New York–The Silver Promotion Service (SPS) has released the results of its 3rd Annual Silver Jewelry Sales Survey, an online survey covering multiple measures of silver jewelry’s sales performance during 2011.
The results are built on the response of 301 jewelry retailers representing 1,800 doors across the United States.
Seventy-seven percent of retailers surveyed said their silver jewelry sales increased in 2011, while 14 percent said silver sales remained the same and 9 percent saw a decrease.
While the average increase in silver jewelry sales in 2011 was 22 percent, 48 percent of retailers saw an increase between 11-25 percent, and 27 percent of retailers saw an increase of more than 25 percent.
Silver jewelry sales over the 2011 holiday season surpassed 2010 for 73 percent of retailers, and silver was also reported as maintaining the best margin during this time of the year by 53 percent of those surveyed.
The two best price points for silver where retailers are experiencing the greatest amount of sales are less than $100 (51 percent) and $100-$500 (40 percent). Fifty percent of retailers said their silver price points fall between $100-$500.
Many retailers said silver jewelry performed well over other categories in their stores in 2011. Sixty-seven percent of retailers said silver performed better than platinum, 63 percent said better than gold, 55 percent said better than diamond jewelry, and 43 percent said better than bridal jewelry.
The age group buying the most silver is those in the 20-40 range, according to 57 percent of jewelers. The best selling opportunity with silver is a female self-purchase, followed by gifting, according to 50 percent of retailers.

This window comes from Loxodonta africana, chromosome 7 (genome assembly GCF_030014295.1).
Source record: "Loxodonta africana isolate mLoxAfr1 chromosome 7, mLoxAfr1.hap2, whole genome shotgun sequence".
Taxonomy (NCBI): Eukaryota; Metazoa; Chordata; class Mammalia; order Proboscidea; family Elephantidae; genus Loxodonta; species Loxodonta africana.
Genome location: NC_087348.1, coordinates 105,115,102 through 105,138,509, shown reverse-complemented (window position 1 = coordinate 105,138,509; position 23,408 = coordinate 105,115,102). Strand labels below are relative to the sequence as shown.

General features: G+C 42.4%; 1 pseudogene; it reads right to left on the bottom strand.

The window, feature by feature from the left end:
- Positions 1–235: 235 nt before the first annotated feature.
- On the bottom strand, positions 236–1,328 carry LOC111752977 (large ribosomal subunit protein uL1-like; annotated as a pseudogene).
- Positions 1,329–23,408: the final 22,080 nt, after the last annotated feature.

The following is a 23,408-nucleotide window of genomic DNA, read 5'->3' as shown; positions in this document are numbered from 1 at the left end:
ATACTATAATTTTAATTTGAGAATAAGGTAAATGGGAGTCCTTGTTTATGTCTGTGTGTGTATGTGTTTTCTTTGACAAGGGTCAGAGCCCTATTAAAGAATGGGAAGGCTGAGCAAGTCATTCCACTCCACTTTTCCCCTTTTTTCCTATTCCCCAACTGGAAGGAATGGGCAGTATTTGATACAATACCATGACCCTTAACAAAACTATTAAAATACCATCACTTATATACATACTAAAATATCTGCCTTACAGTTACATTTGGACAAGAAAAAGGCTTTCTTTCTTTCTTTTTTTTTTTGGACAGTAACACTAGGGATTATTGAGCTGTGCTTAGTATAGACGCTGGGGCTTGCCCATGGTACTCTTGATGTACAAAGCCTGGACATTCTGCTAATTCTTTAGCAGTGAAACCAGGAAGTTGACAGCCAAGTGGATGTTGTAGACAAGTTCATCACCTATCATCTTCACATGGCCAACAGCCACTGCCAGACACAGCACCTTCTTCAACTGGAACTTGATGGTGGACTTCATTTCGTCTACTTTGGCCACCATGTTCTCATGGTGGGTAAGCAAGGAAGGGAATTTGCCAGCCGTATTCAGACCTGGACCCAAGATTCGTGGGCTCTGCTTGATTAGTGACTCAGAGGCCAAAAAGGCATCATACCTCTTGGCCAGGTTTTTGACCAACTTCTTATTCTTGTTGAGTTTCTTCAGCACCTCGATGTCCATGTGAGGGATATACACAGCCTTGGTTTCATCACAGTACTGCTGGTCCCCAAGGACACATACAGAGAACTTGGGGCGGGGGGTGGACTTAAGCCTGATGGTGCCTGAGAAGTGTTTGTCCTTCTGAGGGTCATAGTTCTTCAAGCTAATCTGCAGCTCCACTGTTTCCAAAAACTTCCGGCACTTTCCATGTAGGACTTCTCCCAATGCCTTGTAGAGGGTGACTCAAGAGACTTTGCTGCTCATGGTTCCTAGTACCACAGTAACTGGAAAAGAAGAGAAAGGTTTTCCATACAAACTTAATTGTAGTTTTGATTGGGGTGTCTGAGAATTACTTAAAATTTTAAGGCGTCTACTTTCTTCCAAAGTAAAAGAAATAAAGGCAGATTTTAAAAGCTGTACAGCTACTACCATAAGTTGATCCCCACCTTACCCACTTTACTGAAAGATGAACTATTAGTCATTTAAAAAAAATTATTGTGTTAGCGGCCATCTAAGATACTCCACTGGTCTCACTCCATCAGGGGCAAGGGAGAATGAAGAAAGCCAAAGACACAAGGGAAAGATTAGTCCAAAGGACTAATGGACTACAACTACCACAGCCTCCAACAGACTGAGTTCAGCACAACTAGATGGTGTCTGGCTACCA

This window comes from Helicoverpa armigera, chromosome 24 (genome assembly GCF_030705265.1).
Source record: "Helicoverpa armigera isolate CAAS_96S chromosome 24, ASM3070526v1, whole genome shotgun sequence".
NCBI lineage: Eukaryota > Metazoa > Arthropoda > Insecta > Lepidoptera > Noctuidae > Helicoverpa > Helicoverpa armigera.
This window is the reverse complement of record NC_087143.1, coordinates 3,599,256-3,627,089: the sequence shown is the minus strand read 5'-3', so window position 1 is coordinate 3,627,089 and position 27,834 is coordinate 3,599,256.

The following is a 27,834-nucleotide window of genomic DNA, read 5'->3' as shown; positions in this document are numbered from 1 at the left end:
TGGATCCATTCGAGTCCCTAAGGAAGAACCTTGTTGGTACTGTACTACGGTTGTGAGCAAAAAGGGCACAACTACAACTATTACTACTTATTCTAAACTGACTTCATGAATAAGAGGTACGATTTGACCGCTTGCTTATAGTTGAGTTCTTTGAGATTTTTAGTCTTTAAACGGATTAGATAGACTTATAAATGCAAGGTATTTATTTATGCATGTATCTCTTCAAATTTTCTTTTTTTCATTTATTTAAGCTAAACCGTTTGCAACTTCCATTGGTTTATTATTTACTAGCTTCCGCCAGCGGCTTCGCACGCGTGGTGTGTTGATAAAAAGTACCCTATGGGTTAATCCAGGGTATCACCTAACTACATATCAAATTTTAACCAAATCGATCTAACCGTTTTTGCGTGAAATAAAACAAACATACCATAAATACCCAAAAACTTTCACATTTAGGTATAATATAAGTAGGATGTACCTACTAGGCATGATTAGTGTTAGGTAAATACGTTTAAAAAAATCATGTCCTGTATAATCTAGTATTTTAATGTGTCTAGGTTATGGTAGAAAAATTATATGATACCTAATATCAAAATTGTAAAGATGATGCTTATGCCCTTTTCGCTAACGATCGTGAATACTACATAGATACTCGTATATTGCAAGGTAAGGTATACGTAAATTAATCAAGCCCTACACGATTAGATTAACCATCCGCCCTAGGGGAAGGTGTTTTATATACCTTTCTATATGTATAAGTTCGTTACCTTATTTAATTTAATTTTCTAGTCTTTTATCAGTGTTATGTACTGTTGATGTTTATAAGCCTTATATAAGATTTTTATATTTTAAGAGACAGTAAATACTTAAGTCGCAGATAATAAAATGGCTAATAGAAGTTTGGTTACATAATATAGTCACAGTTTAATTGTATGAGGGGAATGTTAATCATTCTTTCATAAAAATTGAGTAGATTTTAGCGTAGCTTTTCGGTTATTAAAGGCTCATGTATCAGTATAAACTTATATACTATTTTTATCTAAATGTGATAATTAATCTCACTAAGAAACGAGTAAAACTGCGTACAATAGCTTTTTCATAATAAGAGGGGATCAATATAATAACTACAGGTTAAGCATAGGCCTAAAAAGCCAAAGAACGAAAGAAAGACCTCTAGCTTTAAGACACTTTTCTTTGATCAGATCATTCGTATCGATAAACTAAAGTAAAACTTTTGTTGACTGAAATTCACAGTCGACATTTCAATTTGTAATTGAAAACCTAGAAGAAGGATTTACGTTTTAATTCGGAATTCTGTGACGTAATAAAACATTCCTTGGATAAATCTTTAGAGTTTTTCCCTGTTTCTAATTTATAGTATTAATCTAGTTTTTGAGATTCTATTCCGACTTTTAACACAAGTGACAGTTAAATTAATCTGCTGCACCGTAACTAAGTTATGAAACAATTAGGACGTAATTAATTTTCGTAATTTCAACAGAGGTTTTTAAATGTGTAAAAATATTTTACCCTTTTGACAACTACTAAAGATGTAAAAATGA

Ninety-three percent of surveyed retailers said they are optimistic that the current silver boom will continue for the next several years, and 43 percent said they have taken specific actions during the past year to drive silver sales.
“The fact that this is the third year the survey has showed such results has long-term implications for the industry,” Michael Barlerin, director of the SPS, said. “With 93 percent of retailers saying they are optimistic that the current sales boom will continue, their opinion reinforces what I have said at various industry events and meetings, a ‘sea change’ has definitely occurred for silver jewelry.”
This survey was conducted online for the Silver Institute (parent of the SPS) by Nielsen/National Jeweler from Jan. 31-Feb. 22. Eighty-six percent of the respondents were independent retailers, 3 percent were jewelry chains, 1 percent were department stores and 11 percent fell under the category of “other.” Annual per-store sales for respondents averaged $1.4 million.
A 70’s influence continues to gather pace at Pure for the Fall Winter 2011-12 season. Traces of bohemia can be seen in the recycled lace crochet trimmed jackets at Finnish label Minna, which combines the romantic trend with a 20’s antiquity. The vintage aesthetic dominated the Winter Kate collection where silk jackets were trimmed in 70s fringing. Gold zebra print boots at Beyond Skin brought a touch of glamour to the look.
The glamour of the 70’s dazzles for the fall season. At Patricia Blanchet a block heel ankle boot in striking cobalt blue is trimmed with a silver glitter swirl up the outside of the ankle. Goodone embrace patchwork, their tonal purple suede jacket was the highlight of the collection, a subtle nod to the Studio 54 references that started on the catwalks for Spring 11 and are slowly trickling down to the mid level high street.